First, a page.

MONTPELIER, Vt.- The Vermont Supreme Court ordered a television station to turn over to police unaired tape of a student riot, ruling unanimously Friday that no privilege allowed the station to continue withholding the footage.
WCAX of South Burlington said it would comply with the subpoena later in the day.
The station's lawyer had argued that the media's role in gathering and conveying information would be harmed if the media were turned into "an investigative arm of the state."
In its ruling, the Supreme Court said, "While the press has the right to withhold whatever information from publication that it chooses, the exercise of that right does not grant the press a First Amendment `exemption' from the ordinary duty of all citizens to furnish relevant information to a grand jury."
The footage was taped last Oct. 21 at the University of Vermont campus where more than 1,000 people, mostly students, had gathered to celebrate the Boston Red Sox's victory over the New York Yankees in the American League Championship Series.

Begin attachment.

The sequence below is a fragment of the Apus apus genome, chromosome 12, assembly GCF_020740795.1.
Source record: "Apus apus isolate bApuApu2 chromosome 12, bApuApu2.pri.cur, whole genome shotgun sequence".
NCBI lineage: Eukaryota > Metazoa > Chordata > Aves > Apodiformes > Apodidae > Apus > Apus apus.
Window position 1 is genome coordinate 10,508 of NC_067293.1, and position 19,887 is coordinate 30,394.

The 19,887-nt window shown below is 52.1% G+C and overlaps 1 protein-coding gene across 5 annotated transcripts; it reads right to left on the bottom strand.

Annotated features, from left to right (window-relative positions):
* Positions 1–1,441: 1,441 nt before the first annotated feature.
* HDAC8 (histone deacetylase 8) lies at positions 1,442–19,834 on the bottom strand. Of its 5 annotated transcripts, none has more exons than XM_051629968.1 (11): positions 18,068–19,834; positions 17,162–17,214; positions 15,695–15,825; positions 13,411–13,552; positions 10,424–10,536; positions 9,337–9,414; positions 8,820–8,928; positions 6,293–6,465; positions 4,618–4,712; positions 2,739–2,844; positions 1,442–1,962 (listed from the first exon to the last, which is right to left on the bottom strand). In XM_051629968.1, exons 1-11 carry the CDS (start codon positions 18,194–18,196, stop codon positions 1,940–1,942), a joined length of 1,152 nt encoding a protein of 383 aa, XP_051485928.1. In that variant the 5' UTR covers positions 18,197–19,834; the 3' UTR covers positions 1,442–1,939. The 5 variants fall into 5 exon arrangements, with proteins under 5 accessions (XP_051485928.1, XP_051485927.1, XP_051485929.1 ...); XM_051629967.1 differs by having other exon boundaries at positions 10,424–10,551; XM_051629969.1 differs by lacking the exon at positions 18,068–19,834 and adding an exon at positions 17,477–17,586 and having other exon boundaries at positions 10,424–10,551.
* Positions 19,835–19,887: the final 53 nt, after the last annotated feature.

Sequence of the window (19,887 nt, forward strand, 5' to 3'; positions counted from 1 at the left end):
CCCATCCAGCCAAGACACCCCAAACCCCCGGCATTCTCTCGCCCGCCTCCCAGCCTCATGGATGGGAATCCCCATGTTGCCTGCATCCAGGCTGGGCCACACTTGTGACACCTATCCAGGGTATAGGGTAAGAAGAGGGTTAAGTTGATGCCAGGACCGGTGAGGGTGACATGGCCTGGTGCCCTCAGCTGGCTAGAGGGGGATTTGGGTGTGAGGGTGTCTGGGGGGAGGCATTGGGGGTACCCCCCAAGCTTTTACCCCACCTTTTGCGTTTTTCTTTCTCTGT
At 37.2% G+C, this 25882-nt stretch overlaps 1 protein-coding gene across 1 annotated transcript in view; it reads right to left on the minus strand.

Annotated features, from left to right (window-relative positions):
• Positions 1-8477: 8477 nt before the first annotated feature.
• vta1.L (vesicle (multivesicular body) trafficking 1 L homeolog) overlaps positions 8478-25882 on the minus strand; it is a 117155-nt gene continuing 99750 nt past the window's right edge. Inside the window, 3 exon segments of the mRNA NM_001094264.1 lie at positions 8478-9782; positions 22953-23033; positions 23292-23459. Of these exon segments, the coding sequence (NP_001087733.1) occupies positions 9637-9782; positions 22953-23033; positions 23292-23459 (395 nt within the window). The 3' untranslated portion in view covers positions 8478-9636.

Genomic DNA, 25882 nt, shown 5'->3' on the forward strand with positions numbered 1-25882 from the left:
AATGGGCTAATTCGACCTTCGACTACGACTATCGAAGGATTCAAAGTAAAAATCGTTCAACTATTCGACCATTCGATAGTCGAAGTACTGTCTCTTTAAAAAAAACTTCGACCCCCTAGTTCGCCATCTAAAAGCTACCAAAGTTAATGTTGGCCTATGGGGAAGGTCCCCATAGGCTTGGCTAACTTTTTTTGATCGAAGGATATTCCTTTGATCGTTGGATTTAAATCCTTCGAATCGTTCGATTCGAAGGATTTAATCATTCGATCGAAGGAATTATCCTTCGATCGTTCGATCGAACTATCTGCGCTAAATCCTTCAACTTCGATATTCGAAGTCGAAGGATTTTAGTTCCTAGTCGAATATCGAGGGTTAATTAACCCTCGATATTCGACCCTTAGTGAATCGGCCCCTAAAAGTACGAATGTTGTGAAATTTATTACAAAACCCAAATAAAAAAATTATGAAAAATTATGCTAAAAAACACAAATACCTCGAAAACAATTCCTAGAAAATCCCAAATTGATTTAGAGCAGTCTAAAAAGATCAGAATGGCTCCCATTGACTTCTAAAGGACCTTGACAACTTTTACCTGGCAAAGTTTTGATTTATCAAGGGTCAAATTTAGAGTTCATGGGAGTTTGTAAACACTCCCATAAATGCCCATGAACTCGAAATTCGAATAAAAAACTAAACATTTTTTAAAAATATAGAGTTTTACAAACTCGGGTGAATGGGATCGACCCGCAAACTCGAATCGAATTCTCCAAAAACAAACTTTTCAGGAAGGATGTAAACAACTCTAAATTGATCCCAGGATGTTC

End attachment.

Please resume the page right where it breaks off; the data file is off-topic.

The celebration turned to a riot in which fires were set, a vehicle was tipped over and light poles were toppled, resulting in an estimated $30,000 in damage.
Five students were charged, but Chittenden County State's Attorney Robert Simpson said he had been stymied in prosecuting some of the crimes and had been able to collect only $8,000 in restitution.
"The reporter has the same obligation as any other citizen to be a witness if they observe a crime taking place," Simpson said Friday.
Marselis Parsons, news director at WCAX, said, "It's a sad day. I'm dismayed by the court's decision. We knew that it was an uphill fight."
He said he very much doubted that police would find more evidence of crimes on the unaired tapes. "We showed the videotape that was the most dramatic. We didn't conceal any crime. We have no interest in shielding a bunch of stupid UVM kids who are out of control."
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